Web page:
Week 1, Friday: editor, for loops

ice cream at 3pm today!

If you haven't already, please run the update21 command in a terminal window (at the unix prompt). You should get in the habit of doing this at the beginning of each class. It will copy over any files I want you to have to your cs21/inclass directory (and maybe your cs21/examples directory).

using vim

Last time we wrote a program to calculate the user's age. Let's put that program in a file now and run the file. Here's what you should have in the file (run vim howold.py to open the file, hit i for insert, and start typing):

tell user about how old they are, given YOB

J. Knerr
Fall 2015

def main():

  current = 2015
  userinput = raw_input("Year you were born? ")
  uyear = int(userinput)
  age = current - uyear
  print("Sometime this year you will be " + str(age) + " yrs old...")

# call the above defined function here...

Things to note from the above program:

Once you have the above program typed in, run it with python howold.py and make sure it works! Test your age, a few other ages, and anything else you can think of. What happens if the user enters something silly, like "pony"? Why?

looping with for loops

We often want to do something over and over, with only a slight change in the pattern. For example, suppose we wanted to print numbers from 1 to 10? That's just "print a number" over and over, but the number changes each time (we add one to the number, then print it). Or maybe you have a list of names, and you want to send each name on the list a party invitation (i.e., for each name on the list, send them an invite). Even in a game, such as tic-tac-toe, you might be doing the same thing over and over (user turn, computer turn, user turn, ...).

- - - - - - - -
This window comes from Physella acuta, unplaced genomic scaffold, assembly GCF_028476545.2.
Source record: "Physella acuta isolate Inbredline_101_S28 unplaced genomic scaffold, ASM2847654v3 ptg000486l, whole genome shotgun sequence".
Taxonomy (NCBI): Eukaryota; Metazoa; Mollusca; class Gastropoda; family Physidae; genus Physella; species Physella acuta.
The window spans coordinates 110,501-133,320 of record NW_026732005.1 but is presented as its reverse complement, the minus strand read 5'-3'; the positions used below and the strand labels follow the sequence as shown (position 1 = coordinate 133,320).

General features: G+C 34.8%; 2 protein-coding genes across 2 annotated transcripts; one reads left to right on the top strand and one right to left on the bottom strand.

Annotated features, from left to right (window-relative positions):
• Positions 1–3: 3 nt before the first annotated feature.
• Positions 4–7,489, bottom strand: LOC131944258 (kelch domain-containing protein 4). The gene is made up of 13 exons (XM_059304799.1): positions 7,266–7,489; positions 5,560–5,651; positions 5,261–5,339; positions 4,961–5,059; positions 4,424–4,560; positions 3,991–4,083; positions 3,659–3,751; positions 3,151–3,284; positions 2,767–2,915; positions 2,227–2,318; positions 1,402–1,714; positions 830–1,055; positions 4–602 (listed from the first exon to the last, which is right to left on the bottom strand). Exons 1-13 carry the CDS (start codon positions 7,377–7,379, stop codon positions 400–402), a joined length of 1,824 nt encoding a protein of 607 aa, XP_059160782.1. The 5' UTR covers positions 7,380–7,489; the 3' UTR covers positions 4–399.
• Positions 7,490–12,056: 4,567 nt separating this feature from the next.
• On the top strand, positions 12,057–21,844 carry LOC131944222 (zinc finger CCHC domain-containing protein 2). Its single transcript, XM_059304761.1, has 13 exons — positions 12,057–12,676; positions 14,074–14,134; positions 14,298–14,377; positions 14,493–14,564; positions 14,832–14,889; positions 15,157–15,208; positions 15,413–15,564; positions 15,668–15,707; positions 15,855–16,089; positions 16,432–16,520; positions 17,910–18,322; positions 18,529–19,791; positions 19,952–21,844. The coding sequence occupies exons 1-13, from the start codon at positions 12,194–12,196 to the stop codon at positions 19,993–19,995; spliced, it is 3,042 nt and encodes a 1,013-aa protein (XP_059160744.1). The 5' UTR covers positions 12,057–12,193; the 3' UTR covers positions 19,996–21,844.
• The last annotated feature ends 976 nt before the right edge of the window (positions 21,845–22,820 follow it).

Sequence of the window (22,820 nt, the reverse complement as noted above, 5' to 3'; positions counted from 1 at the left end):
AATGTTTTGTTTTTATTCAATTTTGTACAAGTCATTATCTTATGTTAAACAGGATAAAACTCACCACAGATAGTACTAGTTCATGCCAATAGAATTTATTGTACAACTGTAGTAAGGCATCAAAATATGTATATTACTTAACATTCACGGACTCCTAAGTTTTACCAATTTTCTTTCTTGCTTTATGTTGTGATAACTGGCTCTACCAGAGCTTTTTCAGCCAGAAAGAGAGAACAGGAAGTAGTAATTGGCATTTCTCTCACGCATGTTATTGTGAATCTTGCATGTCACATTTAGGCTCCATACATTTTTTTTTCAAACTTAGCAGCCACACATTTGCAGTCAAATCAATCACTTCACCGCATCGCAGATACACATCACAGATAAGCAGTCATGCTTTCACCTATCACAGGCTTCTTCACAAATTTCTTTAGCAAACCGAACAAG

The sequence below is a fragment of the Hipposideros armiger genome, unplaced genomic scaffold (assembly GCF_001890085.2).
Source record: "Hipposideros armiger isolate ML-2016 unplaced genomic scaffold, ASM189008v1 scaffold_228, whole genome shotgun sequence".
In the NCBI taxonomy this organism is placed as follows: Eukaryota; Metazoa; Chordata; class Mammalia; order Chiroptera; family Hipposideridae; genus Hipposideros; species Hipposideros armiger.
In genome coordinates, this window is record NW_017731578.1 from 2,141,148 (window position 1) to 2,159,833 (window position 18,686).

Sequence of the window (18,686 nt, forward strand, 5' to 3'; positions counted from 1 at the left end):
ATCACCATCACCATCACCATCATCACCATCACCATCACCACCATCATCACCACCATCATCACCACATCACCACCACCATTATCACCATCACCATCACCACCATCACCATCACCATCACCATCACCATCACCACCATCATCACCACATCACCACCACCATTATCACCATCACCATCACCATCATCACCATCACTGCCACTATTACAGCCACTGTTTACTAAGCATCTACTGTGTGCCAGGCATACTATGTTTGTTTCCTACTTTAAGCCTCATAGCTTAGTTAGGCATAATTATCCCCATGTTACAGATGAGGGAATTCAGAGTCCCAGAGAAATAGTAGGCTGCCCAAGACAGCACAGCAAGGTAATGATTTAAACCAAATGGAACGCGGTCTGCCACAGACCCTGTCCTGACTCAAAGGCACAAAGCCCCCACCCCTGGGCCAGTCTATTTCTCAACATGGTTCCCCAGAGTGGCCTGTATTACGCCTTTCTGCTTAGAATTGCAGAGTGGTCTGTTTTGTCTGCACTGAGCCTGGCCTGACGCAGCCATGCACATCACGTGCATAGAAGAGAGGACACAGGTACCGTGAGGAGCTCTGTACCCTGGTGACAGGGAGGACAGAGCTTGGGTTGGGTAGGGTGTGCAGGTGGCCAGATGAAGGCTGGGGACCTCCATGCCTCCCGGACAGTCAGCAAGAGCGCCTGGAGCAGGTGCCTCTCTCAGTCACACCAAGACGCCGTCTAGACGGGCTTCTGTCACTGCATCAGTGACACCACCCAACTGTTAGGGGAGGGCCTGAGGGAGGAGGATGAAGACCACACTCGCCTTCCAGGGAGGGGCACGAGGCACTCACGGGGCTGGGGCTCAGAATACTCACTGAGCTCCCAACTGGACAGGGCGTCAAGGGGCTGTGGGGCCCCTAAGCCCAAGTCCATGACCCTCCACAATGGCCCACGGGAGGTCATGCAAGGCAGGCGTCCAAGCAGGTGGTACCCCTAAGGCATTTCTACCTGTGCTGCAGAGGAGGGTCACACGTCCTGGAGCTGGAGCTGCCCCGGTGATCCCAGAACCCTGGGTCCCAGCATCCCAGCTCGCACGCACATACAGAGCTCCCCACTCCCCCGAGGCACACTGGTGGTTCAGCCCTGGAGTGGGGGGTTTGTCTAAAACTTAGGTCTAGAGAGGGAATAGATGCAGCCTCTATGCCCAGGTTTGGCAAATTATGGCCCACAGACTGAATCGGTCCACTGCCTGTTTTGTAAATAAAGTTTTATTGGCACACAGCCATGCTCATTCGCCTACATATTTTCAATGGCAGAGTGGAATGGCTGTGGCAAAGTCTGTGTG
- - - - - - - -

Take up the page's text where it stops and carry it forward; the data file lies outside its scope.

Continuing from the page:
Instead of writing code for each case, using a for loop is often much easier. Here is a quick example (try it in the python interactive shell!):

>>> for i in range(10):
...   print(i)

The general syntax of a for loop is this:

for variable in sequence:
   do this
   and this
   and as many lines as are indented

The above loop would do those 3 lines of code with variable equal to the first item in the sequence, then again with variable equal to the second item in the sequence, and so on, for each item in the sequence.

The variable is just any valid variable name. You want to make it meaningful, but any valid name will work:

>>> for pony in range(5):
...   print(pony)

Let's talk about the sequence. Examples of sequences (in python) are lists, strings, and files. For a list, the sequence consists of each item in the list. For a string, each character in the string. And for a file (which we won't use until week 7), each line in the file.

The range() function is just an easy way to create lists. Here are some examples:

>>> range(10)
[0, 1, 2, 3, 4, 5, 6, 7, 8, 9]
>>> range(1,11)
[1, 2, 3, 4, 5, 6, 7, 8, 9, 10]
>>> range(1,11,2)
[1, 3, 5, 7, 9]

So when we say for i in range(10):, the computer does this:

for i in [0, 1, 2, 3, 4, 5, 6, 7, 8, 9]:

Which means the code block (the indented lines) will execute ten times: first with i=0, then again with i=1, and again with i=2, and so on.

Here's a simple for loop using a string sequence:

>>> for ch in "abcdefg":
...   print(ch*5)

Your Turn!

See of you can write these programs:

$ python squares.py 
end number: 6
1 x 1 = 1
2 x 2 = 4
3 x 3 = 9
4 x 4 = 16
5 x 5 = 25
6 x 6 = 36

That program asks for a number, and then prints all squares from 1 to that number. The one below asks for both a character and a number.

$ python triangle.py 
char: *
 num: 5